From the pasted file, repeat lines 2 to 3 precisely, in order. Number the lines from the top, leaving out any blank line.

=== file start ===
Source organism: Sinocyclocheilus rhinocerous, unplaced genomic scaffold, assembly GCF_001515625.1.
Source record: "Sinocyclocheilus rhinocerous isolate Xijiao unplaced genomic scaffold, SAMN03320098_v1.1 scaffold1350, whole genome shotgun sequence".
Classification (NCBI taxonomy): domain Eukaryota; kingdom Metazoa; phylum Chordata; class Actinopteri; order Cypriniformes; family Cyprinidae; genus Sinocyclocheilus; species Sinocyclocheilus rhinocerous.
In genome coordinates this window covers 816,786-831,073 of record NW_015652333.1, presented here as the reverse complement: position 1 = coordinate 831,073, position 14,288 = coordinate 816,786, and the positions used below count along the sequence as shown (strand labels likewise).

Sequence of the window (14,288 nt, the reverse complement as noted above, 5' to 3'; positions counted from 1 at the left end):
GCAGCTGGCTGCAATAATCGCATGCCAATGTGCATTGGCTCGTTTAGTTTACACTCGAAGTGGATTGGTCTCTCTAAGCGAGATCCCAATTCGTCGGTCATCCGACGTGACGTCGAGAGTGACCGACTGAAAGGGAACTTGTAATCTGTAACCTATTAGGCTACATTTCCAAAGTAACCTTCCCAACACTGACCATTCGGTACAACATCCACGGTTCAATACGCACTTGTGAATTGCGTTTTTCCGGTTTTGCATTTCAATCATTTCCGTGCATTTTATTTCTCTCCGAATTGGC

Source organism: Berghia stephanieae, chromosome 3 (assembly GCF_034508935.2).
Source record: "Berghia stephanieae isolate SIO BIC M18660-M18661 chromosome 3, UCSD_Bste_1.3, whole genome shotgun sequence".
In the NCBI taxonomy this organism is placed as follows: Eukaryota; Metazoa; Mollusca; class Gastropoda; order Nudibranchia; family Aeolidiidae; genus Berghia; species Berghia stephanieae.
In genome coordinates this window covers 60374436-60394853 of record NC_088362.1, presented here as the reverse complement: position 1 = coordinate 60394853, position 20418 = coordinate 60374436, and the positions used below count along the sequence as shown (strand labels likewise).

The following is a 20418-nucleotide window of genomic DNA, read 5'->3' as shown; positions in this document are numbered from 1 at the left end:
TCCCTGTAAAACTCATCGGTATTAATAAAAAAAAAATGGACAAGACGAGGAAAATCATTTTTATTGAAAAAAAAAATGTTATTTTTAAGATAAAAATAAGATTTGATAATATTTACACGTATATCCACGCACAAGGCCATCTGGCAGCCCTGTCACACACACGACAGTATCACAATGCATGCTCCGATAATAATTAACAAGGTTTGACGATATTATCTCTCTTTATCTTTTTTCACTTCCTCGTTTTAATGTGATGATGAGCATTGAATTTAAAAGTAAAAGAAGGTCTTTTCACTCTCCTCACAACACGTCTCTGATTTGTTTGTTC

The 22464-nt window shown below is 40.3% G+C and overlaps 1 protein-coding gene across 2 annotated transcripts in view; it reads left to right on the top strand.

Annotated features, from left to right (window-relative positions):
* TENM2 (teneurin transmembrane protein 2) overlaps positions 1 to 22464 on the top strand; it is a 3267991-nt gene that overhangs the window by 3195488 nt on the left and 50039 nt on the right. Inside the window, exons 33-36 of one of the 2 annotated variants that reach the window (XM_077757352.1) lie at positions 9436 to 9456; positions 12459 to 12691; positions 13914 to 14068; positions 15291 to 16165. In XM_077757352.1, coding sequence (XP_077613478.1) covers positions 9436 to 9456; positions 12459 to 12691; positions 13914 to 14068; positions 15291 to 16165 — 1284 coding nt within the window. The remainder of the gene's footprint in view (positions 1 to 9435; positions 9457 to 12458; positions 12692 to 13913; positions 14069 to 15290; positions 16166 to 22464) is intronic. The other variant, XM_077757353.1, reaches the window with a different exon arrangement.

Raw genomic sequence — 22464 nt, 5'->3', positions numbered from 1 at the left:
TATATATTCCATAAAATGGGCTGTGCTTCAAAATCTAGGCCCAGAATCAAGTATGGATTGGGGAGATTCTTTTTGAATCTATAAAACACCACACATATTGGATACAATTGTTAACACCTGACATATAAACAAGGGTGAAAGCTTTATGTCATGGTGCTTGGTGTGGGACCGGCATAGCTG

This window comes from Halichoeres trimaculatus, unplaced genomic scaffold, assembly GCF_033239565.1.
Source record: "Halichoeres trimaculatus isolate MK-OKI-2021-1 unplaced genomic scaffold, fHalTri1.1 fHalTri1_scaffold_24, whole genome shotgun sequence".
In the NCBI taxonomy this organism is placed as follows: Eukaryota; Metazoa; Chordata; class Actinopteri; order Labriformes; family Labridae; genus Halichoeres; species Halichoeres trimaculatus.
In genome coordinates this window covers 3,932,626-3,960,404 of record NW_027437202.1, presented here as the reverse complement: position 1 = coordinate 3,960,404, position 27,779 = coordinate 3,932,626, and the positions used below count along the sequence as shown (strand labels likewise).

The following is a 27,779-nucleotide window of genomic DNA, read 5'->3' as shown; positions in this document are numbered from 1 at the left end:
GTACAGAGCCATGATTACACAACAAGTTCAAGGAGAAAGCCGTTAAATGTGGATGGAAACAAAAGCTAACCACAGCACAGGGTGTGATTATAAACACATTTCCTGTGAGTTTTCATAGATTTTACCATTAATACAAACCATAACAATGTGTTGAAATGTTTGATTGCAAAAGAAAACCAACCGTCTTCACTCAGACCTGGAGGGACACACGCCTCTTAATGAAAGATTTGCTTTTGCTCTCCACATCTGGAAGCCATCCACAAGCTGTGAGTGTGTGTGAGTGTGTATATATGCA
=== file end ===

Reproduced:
Source record: "Sinocyclocheilus rhinocerous isolate Xijiao unplaced genomic scaffold, SAMN03320098_v1.1 scaffold1350, whole genome shotgun sequence".
Classification (NCBI taxonomy): domain Eukaryota; kingdom Metazoa; phylum Chordata; class Actinopteri; order Cypriniformes; family Cyprinidae; genus Sinocyclocheilus; species Sinocyclocheilus rhinocerous.